We now all have the chance to examine the evidence -- released last night -- in the grand jury's decision not to indict white police officer Darren Wilson, who fired multiple bullets into Michael Brown. But the verdict on America's criminal justice system is already in for many Americans: guilty, for treating young black men differently than young white men.
I can't speak. My country has scarred me once again. How can I go to work in the morning on a train full of people who care not? At a workplace of people who missed the story because of football or reality television?
Perhaps the call to examine this one case would be understandable if justice came more often, but we've seen these unjust acts in communities of more color for far too long.
On March 22, 1991, a visibly shaken and angered President George H.W. Bush said he was "sickened and outraged" by what he saw on television. That was the beating of black motorist Rodney King by a swarm of LAPD cops.
The convenient spectacle of "violence in the streets" obscures the perpetuation of "structural violence" everywhere.
These things happen all the time, right? They will happen forever, right? It's nice to think they won't. It's probably best to think life won't always be like this. Optimism is good. But I know I'm going to have to tell my future children about this country. What should I tell them?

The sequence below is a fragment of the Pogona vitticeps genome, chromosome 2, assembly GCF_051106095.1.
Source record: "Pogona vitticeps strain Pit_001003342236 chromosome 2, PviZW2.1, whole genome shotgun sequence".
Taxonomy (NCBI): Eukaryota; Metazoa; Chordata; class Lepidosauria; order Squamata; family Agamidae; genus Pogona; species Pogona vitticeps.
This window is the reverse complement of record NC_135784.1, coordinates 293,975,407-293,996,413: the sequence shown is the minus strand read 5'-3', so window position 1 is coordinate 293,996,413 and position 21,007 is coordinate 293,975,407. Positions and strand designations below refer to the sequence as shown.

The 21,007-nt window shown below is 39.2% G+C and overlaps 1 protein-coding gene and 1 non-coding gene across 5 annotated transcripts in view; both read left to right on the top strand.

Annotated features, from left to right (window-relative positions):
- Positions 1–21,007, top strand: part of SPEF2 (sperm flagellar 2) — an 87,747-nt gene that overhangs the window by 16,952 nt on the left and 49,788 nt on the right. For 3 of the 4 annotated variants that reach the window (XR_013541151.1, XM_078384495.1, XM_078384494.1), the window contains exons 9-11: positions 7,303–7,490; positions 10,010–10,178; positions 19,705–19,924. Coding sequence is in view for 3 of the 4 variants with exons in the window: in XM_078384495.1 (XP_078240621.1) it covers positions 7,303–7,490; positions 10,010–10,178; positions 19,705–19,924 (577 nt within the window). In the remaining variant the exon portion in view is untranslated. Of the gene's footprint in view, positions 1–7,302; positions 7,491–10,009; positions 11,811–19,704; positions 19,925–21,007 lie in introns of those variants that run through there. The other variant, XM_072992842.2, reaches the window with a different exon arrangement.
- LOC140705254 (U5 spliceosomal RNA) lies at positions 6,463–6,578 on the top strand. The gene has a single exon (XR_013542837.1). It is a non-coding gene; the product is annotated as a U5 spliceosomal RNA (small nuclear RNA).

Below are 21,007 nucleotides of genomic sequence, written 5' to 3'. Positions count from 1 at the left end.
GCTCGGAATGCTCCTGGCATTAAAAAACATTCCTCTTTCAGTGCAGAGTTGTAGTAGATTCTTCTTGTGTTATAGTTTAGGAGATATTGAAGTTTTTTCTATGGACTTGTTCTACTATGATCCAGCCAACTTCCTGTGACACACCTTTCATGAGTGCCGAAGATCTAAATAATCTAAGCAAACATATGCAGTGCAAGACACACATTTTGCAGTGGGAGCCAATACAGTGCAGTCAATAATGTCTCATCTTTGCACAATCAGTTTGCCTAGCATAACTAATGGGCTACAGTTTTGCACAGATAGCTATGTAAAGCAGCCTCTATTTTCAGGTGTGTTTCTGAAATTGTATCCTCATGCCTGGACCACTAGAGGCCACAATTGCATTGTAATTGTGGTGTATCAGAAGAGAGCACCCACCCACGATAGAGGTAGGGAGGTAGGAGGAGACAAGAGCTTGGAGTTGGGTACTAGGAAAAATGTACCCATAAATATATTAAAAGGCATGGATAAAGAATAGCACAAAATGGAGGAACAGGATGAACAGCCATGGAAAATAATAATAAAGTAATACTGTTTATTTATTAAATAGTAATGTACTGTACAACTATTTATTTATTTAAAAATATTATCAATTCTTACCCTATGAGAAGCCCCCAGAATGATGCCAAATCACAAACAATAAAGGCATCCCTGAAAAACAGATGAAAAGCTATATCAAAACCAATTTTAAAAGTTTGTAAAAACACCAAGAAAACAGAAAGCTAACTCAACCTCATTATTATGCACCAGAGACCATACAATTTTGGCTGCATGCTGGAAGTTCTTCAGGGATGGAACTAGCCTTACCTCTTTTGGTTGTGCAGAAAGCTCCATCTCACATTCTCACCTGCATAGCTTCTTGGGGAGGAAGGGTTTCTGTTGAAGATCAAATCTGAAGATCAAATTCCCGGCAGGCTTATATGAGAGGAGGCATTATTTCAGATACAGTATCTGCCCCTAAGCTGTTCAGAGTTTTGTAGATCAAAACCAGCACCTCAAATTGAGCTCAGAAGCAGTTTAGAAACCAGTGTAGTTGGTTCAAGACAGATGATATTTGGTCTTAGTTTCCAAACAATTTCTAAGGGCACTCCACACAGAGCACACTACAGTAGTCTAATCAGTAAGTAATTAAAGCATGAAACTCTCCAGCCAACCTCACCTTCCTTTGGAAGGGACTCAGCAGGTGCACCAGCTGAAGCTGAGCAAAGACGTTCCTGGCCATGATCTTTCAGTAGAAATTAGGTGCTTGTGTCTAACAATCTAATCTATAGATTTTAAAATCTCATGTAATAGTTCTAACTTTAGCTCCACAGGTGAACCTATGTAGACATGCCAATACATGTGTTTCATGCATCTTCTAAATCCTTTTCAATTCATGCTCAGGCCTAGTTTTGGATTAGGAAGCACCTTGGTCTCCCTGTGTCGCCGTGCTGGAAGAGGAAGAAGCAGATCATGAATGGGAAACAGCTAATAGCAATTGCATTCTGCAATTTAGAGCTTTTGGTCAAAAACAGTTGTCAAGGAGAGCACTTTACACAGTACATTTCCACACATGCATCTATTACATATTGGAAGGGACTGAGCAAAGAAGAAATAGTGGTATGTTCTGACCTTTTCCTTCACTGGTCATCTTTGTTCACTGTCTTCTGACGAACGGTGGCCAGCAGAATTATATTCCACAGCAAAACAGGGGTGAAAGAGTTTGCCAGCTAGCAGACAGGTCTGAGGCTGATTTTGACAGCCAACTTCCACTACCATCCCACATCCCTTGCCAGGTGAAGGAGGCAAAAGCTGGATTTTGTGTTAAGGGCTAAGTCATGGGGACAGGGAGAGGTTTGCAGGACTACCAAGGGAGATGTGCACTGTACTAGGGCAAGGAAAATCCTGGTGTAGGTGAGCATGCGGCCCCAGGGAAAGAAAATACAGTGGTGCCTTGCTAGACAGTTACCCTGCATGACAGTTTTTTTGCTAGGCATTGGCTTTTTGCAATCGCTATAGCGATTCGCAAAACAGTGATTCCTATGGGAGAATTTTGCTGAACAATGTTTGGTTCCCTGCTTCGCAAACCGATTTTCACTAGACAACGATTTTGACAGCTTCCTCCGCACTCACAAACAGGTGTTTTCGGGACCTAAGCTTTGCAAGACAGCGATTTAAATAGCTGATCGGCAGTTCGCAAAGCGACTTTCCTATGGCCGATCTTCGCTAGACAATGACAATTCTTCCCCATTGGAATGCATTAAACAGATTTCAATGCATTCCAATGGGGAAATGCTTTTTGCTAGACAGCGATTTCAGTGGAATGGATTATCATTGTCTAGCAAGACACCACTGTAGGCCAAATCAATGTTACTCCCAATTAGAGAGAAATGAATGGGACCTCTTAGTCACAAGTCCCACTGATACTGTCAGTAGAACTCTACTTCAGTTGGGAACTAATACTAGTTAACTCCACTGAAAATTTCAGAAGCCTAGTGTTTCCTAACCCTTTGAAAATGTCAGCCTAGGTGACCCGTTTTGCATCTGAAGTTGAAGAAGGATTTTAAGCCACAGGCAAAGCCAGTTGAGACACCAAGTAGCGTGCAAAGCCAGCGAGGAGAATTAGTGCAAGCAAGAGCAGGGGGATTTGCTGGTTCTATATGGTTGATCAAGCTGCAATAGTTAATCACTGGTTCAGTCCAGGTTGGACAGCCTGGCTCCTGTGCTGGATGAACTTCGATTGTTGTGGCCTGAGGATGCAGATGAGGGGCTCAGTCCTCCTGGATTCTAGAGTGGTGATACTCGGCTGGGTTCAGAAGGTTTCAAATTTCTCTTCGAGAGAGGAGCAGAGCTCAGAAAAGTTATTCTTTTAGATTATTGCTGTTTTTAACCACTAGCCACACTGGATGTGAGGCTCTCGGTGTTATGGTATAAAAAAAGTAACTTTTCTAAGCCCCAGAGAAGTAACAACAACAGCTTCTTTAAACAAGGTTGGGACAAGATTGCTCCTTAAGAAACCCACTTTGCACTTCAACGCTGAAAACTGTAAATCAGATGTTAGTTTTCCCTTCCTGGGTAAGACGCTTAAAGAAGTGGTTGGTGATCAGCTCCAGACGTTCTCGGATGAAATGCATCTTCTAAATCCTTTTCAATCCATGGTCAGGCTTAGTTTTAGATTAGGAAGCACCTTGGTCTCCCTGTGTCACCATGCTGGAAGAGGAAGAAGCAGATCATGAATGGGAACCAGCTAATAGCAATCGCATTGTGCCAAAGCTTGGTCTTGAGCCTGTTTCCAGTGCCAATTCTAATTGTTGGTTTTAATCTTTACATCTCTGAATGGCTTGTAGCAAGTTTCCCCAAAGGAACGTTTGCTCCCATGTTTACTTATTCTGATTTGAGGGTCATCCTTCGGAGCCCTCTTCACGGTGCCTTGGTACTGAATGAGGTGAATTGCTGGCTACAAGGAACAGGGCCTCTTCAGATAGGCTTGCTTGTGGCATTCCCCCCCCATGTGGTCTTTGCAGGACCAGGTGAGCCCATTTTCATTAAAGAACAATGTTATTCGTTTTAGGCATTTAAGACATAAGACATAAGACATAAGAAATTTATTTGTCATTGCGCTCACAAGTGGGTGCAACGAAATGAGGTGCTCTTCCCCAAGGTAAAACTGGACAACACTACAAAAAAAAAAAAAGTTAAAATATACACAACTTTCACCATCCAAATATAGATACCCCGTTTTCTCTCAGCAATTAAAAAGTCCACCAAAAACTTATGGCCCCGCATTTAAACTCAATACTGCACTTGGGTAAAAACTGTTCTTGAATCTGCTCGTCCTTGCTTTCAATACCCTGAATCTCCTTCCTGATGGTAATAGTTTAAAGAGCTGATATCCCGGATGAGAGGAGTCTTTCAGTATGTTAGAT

The tragedy of Michael Brown's death, unarmed and shot by a member of the Ferguson police, is now followed by the tragic failure of the local courts to force the policeman to stand trial. This cannot stand without a measure of accountability. And on that score look no further than the prosecutor's office.
Deep down, whether I want to admit or not, I know the truth. The racism that James Baldwin knew and ultimately made him leave the country isn't really gone. It's just changed its form.
To understand this moment, we have to understand that Ferguson is yet another unraveled thread in the closely woven fabric of racism that has cloaked this country for 500 years.
By Bridget Bland, BlackVoices.com
She's amassed eighteen Emmy Awards, been chosen as one of Time magazine's "Most Influential People in the World" five times over and been at the top of Forbes "Richest Americans List" numerous times.
We know her net worth is currently at two and a half billion dollars and would like to think that we know Oprah Winfrey's life story inside and out.
A little black girl from rural Mississippi is abused. She grows up promiscuous and gets pregnant. After a miscarriage, she is shipped to live with her father who provides strict discipline, which results in the teenager excelling in school. She wins beauty pageants and transitions to working as a television news reporter and anchor in Baltimore. She gets her own morning talk show in Chicago and competes with Phil Donahue. Soon thereafter she effortlessly catapults to become the most successful talk show host of all-time and the first African-American woman billionaire.